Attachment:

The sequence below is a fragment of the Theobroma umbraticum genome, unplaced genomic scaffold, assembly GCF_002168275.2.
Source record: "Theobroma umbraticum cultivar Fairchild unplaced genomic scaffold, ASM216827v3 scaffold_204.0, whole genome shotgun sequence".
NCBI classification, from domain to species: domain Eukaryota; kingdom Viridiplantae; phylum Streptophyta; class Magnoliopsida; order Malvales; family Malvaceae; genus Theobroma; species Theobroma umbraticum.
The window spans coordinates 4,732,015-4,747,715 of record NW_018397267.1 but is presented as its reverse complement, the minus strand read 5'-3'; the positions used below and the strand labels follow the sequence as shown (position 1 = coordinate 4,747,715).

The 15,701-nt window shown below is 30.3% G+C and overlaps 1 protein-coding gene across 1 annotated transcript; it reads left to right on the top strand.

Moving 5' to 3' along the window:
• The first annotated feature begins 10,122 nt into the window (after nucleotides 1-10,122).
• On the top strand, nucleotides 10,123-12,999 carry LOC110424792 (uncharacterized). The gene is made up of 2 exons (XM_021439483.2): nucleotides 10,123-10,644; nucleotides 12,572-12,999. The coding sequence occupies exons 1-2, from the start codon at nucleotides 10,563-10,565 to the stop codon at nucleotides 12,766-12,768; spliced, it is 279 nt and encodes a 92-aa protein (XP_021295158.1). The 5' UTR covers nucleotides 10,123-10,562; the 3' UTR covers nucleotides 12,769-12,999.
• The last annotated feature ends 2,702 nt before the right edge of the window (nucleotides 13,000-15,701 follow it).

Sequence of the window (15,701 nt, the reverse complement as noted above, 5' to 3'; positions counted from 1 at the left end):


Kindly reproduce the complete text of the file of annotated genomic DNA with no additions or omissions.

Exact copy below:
The sequence below is a fragment of the Theobroma umbraticum genome, unplaced genomic scaffold, assembly GCF_002168275.2.
Source record: "Theobroma umbraticum cultivar Fairchild unplaced genomic scaffold, ASM216827v3 scaffold_204.0, whole genome shotgun sequence".
NCBI classification, from domain to species: domain Eukaryota; kingdom Viridiplantae; phylum Streptophyta; class Magnoliopsida; order Malvales; family Malvaceae; genus Theobroma; species Theobroma umbraticum.
The window spans coordinates 4,732,015-4,747,715 of record NW_018397267.1 but is presented as its reverse complement, the minus strand read 5'-3'; the positions used below and the strand labels follow the sequence as shown (position 1 = coordinate 4,747,715).

The 15,701-nt window shown below is 30.3% G+C and overlaps 1 protein-coding gene across 1 annotated transcript; it reads left to right on the top strand.

Moving 5' to 3' along the window:
• The first annotated feature begins 10,122 nt into the window (after nucleotides 1-10,122).
• On the top strand, nucleotides 10,123-12,999 carry LOC110424792 (uncharacterized). The gene is made up of 2 exons (XM_021439483.2): nucleotides 10,123-10,644; nucleotides 12,572-12,999. The coding sequence occupies exons 1-2, from the start codon at nucleotides 10,563-10,565 to the stop codon at nucleotides 12,766-12,768; spliced, it is 279 nt and encodes a 92-aa protein (XP_021295158.1). The 5' UTR covers nucleotides 10,123-10,562; the 3' UTR covers nucleotides 12,769-12,999.
• The last annotated feature ends 2,702 nt before the right edge of the window (nucleotides 13,000-15,701 follow it).

Sequence of the window (15,701 nt, the reverse complement as noted above, 5' to 3'; positions counted from 1 at the left end):